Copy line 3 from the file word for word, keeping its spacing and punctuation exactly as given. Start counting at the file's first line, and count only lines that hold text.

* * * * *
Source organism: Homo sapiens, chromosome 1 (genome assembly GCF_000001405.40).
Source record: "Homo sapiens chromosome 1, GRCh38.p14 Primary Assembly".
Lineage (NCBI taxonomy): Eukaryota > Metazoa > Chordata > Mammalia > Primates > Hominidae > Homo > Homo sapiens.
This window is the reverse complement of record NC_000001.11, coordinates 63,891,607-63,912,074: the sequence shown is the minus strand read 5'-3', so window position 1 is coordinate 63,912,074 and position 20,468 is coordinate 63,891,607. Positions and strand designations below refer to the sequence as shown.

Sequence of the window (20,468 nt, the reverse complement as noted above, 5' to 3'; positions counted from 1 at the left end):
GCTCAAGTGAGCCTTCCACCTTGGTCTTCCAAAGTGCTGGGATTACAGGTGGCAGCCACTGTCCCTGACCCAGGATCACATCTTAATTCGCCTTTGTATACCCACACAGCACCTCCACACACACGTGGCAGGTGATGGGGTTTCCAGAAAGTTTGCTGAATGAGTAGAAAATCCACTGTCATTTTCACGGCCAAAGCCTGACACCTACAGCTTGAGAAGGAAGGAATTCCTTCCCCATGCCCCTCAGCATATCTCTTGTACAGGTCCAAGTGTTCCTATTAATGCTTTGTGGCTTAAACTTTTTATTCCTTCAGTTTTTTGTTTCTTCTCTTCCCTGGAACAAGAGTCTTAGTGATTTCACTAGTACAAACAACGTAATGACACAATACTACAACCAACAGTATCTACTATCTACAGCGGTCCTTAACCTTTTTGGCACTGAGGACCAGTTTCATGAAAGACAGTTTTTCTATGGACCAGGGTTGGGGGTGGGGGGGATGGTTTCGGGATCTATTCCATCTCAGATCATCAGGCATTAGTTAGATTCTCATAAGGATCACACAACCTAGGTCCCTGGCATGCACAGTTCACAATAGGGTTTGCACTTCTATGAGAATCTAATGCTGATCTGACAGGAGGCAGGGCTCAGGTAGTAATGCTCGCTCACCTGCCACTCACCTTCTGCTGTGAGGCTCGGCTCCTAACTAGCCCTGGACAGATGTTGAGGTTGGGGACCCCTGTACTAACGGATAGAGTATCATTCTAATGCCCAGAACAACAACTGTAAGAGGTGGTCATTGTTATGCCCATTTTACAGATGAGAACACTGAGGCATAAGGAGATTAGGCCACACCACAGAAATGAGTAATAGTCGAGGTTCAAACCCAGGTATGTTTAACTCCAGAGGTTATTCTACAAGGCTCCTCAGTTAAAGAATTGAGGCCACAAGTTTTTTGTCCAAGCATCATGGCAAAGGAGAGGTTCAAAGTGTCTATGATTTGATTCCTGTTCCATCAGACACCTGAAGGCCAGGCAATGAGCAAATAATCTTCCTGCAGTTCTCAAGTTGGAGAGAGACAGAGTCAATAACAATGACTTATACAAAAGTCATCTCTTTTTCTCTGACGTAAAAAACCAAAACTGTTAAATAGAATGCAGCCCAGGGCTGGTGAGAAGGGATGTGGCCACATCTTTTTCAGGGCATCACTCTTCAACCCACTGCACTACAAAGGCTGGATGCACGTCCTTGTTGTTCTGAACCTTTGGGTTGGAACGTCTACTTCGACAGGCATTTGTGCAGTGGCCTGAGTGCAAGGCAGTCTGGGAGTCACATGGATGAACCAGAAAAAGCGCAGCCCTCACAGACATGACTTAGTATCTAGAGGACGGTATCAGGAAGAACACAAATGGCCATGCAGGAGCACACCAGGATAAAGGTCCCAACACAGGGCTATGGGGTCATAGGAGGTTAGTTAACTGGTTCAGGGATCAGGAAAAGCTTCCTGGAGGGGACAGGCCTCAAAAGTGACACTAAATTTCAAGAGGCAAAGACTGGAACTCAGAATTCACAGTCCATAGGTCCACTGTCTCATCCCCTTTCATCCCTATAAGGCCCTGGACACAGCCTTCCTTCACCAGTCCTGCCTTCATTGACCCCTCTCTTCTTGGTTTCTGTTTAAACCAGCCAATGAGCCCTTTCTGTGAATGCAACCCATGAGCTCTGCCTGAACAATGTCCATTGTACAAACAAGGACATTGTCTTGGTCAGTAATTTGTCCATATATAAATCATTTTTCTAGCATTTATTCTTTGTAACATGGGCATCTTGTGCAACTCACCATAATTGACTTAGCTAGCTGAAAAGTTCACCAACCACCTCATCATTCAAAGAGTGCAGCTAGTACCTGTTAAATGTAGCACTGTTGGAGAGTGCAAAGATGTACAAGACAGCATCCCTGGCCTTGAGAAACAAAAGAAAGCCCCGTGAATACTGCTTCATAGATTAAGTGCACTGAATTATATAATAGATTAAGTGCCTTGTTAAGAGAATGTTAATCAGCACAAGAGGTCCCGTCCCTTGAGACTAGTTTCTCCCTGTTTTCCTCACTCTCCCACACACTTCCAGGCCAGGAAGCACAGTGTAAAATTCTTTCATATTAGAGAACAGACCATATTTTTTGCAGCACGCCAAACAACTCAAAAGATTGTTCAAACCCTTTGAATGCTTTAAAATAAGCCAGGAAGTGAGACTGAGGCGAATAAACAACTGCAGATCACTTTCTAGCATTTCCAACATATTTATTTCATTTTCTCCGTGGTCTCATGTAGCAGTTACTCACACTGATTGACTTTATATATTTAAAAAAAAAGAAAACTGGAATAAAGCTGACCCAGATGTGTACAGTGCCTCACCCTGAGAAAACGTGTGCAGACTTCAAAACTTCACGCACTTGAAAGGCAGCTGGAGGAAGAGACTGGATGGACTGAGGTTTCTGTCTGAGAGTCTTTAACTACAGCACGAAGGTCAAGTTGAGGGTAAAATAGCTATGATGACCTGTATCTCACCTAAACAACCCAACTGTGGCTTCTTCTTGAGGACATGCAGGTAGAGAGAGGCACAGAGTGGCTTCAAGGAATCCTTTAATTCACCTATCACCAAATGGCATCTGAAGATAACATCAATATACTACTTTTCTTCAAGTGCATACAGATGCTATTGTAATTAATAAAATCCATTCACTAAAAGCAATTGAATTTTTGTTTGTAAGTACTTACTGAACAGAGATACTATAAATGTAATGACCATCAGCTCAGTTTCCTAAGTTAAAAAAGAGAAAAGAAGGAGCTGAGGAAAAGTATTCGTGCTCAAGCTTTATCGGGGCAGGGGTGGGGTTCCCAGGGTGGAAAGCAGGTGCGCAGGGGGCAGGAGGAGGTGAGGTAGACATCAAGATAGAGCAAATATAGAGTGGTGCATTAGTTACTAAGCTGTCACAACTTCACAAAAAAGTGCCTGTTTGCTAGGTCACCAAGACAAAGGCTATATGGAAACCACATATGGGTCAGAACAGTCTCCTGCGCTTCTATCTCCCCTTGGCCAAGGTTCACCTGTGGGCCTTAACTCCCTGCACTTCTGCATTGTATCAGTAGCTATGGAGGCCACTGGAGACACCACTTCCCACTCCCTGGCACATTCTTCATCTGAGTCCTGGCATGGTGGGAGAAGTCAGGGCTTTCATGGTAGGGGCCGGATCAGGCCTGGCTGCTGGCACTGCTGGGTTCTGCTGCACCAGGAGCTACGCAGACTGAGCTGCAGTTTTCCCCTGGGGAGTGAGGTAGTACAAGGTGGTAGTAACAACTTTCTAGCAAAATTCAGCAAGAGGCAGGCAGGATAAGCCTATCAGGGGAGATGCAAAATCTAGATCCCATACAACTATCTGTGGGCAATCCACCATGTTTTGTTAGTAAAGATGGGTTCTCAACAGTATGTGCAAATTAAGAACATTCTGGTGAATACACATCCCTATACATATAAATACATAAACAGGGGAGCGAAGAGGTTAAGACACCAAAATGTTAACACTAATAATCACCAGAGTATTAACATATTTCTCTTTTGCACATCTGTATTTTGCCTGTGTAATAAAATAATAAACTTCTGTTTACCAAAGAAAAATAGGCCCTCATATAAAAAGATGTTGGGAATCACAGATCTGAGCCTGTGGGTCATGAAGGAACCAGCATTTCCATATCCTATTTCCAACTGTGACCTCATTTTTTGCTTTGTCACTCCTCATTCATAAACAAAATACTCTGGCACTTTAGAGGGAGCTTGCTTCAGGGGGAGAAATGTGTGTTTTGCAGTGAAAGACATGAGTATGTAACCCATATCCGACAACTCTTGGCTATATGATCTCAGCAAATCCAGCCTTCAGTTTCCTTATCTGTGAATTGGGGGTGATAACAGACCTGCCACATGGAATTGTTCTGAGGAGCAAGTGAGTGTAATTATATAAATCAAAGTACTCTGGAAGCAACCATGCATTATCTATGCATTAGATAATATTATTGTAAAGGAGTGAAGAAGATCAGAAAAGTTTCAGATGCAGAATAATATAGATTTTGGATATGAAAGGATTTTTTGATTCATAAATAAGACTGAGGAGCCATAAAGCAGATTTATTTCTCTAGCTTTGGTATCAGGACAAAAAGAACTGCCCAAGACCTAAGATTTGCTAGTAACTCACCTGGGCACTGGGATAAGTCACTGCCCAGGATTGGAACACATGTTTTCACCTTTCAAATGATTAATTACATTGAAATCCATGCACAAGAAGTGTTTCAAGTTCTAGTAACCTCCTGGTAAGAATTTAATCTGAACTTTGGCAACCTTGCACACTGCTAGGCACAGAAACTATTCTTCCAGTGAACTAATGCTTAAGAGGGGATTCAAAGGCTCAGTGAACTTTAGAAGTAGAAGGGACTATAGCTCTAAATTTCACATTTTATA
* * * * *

Lineage (NCBI taxonomy): Eukaryota > Metazoa > Chordata > Mammalia > Primates > Hominidae > Homo > Homo sapiens.